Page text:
Skip to main content

NEW YORK (MainStreet) – Mortgage delinquencies are down but foreclosures are up, making it difficult to answer the recurring question: Is the housing market getting any better?

According to the market research firm Lender Processing Services, the mortgage delinquency rate for January 2012 fell 10% for the month – a good sign for the economy and for the housing sector.

LPS says the national delinquency rate declined to 7.97%, which is a 10.5% annual slide and a 2.2% decline from December 2012.

But the news on the foreclosure front isn’t as optimistic. LPS reports that there are approximately 2 million U.S. homes in pre-foreclosure, and the number of U.S. homes either 30 days delinquent or in foreclosure topped 6 million.

Regionally, the states where homeowners are having the toughest time keeping up with their mortgage loans include Florida, Nevada, New Jersey and Illinois. The states where homeowners are faring the best include Alaska, Wyoming, North Dakota and South Dakota.

The rest of the week should fill in the blanks on where the housing market really stands. Later today, the existing home sales index is due out, and economists expect that number to grow slightly (by approximately 1.9%). On Thursday, the weekly jobless claims come out, a number that has been trending favorably in recent weeks. Also on Thursday, monthly home prices hit the wires, and on Friday new homes sales number comes out – analysts expect that index to rise by around 2.6%.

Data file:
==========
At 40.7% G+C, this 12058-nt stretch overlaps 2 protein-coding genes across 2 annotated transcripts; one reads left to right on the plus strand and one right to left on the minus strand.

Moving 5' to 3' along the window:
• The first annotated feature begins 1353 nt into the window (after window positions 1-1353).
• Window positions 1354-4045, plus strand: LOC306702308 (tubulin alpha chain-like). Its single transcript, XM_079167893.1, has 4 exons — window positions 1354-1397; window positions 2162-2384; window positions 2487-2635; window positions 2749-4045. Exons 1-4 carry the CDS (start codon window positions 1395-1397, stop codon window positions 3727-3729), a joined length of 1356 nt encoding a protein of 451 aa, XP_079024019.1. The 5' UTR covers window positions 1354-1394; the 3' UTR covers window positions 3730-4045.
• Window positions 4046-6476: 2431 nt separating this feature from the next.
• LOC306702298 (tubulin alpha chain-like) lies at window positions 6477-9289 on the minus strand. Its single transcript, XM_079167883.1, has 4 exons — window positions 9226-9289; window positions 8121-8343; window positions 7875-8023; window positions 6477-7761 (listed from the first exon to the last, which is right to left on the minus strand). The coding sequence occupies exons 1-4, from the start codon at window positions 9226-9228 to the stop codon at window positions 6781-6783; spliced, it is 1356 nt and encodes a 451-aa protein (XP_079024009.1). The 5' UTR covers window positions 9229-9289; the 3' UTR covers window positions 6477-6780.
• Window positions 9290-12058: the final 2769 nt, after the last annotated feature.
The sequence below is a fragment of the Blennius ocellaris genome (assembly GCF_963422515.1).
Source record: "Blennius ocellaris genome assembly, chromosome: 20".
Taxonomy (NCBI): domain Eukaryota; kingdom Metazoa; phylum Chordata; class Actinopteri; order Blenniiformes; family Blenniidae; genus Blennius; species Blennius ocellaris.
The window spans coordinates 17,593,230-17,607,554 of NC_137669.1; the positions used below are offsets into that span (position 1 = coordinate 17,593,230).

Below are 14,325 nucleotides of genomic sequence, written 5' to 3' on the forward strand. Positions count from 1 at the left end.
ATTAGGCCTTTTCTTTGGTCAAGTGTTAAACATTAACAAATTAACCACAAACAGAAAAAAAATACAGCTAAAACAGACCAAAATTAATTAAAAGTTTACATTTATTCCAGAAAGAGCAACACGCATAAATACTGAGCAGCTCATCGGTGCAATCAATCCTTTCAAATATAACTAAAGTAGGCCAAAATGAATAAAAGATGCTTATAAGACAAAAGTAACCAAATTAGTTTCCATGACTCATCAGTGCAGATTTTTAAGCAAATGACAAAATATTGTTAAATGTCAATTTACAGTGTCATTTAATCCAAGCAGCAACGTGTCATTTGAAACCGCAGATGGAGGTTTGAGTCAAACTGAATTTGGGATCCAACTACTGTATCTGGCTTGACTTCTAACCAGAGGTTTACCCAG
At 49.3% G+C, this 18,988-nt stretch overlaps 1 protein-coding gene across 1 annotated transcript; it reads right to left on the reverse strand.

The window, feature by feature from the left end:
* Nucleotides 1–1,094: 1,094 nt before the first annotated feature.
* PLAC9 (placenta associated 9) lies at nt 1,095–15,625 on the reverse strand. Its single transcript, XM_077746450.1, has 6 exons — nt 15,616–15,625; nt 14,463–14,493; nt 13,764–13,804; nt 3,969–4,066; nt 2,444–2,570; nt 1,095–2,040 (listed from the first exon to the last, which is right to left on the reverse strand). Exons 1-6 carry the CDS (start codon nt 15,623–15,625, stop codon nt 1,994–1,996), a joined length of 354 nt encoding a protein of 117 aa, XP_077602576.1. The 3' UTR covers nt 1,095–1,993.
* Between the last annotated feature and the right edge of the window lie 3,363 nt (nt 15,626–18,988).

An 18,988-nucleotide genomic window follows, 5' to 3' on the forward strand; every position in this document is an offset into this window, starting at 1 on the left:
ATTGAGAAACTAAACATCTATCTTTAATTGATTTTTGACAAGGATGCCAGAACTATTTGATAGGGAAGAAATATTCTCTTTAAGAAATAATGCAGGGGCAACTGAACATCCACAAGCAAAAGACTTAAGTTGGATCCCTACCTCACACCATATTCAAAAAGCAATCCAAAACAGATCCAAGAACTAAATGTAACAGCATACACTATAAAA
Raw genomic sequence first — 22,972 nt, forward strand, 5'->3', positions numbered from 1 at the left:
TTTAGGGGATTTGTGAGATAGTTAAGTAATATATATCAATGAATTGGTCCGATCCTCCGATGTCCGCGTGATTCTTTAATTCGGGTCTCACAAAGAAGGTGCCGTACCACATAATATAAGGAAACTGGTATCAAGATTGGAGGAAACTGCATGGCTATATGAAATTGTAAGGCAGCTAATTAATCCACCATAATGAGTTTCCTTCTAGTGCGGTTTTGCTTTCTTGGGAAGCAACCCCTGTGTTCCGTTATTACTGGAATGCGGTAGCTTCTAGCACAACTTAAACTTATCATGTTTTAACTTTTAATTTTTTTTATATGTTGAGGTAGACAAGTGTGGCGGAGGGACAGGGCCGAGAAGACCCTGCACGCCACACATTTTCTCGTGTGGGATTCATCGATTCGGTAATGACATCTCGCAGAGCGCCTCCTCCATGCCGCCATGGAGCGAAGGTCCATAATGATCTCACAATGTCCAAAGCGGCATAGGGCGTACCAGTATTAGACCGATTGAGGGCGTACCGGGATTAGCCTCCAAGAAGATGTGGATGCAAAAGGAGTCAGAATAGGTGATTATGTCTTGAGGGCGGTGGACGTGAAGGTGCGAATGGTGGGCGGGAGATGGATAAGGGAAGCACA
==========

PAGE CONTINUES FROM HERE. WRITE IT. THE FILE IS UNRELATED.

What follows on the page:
Scroll to Continue

TheStreet Recommends

One ongoing theme that has stopped a real housing recovery in its tracks is the imbalance between housing inventory and housing demand.

In a Feb. 10 speech to the National Association of Homebuilders in Orlando, Fla., Federal Reserve Chairman Ben Bernanke said as much, telling his audience that he was bullish on a housing recovery, but that such a recovery would take some time.

“One way to understand conditions in the housing market is to focus on the balance of supply and demand,” Bernanke said. “For the past few years, the actual and potential supply of single-family homes has greatly exceeded the effective demand. The elevated number of homes that are currently vacant instead of owner occupied reflects the imbalance.”

To accelerate that process and restore some much-needed balance to the housing sector, foreclosures are going to have to play out, Bernanke says. Ironically, the more foreclosures on the books (for the short term, at least), the better for homeowners. That means fewer houses on the market and less inventory for homebuyers looking for a bargain.

Again, Bernanke preached patience on this front: “Looking ahead, the relatively high rate of foreclosures is likely to continue for a while, putting additional homes on the market and dislocating families and disrupting communities in the process.”

As far as how the housing market is faring right now, the short answer is that it’s standing on firmer ground, but it still has a ways to go before it moves forward on an accelerated basis.